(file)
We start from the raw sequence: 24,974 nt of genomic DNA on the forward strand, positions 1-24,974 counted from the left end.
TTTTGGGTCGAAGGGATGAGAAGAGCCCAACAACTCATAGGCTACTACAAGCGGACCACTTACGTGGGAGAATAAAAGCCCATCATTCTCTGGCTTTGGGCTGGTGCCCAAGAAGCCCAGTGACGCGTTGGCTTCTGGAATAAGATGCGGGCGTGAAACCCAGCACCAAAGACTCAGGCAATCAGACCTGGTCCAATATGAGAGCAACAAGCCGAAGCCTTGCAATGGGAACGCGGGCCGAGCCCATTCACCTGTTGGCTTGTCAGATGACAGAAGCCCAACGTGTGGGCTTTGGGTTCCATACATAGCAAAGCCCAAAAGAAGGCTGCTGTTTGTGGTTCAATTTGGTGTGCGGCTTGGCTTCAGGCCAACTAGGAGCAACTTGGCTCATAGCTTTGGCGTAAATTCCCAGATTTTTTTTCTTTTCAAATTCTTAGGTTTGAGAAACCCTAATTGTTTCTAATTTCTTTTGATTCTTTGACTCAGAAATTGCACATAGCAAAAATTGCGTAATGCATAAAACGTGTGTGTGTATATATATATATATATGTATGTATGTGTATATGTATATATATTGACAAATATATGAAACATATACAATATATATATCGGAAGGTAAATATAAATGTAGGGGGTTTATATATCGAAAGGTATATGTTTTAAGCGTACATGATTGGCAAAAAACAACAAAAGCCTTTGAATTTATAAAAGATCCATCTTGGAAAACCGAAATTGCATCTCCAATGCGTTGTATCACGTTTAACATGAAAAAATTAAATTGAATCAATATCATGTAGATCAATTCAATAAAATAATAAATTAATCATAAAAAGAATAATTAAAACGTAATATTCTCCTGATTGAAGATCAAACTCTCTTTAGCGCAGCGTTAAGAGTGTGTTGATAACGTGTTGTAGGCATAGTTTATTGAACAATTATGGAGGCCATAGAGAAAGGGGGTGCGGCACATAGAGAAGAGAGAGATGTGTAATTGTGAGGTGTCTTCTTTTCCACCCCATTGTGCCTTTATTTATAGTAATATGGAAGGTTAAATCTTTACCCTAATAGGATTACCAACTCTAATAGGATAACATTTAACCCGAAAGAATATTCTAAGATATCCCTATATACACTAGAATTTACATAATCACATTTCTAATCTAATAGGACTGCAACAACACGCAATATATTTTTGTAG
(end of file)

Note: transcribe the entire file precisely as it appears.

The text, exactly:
We start from the raw sequence: 24,974 nt of genomic DNA on the forward strand, positions 1-24,974 counted from the left end.
TTTTGGGTCGAAGGGATGAGAAGAGCCCAACAACTCATAGGCTACTACAAGCGGACCACTTACGTGGGAGAATAAAAGCCCATCATTCTCTGGCTTTGGGCTGGTGCCCAAGAAGCCCAGTGACGCGTTGGCTTCTGGAATAAGATGCGGGCGTGAAACCCAGCACCAAAGACTCAGGCAATCAGACCTGGTCCAATATGAGAGCAACAAGCCGAAGCCTTGCAATGGGAACGCGGGCCGAGCCCATTCACCTGTTGGCTTGTCAGATGACAGAAGCCCAACGTGTGGGCTTTGGGTTCCATACATAGCAAAGCCCAAAAGAAGGCTGCTGTTTGTGGTTCAATTTGGTGTGCGGCTTGGCTTCAGGCCAACTAGGAGCAACTTGGCTCATAGCTTTGGCGTAAATTCCCAGATTTTTTTTCTTTTCAAATTCTTAGGTTTGAGAAACCCTAATTGTTTCTAATTTCTTTTGATTCTTTGACTCAGAAATTGCACATAGCAAAAATTGCGTAATGCATAAAACGTGTGTGTGTATATATATATATATATGTATGTATGTGTATATGTATATATATTGACAAATATATGAAACATATACAATATATATATCGGAAGGTAAATATAAATGTAGGGGGTTTATATATCGAAAGGTATATGTTTTAAGCGTACATGATTGGCAAAAAACAACAAAAGCCTTTGAATTTATAAAAGATCCATCTTGGAAAACCGAAATTGCATCTCCAATGCGTTGTATCACGTTTAACATGAAAAAATTAAATTGAATCAATATCATGTAGATCAATTCAATAAAATAATAAATTAATCATAAAAAGAATAATTAAAACGTAATATTCTCCTGATTGAAGATCAAACTCTCTTTAGCGCAGCGTTAAGAGTGTGTTGATAACGTGTTGTAGGCATAGTTTATTGAACAATTATGGAGGCCATAGAGAAAGGGGGTGCGGCACATAGAGAAGAGAGAGATGTGTAATTGTGAGGTGTCTTCTTTTCCACCCCATTGTGCCTTTATTTATAGTAATATGGAAGGTTAAATCTTTACCCTAATAGGATTACCAACTCTAATAGGATAACATTTAACCCGAAAGAATATTCTAAGATATCCCTATATACACTAGAATTTACATAATCACATTTCTAATCTAATAGGACTGCAACAACACGCAATATATTTTTGTAG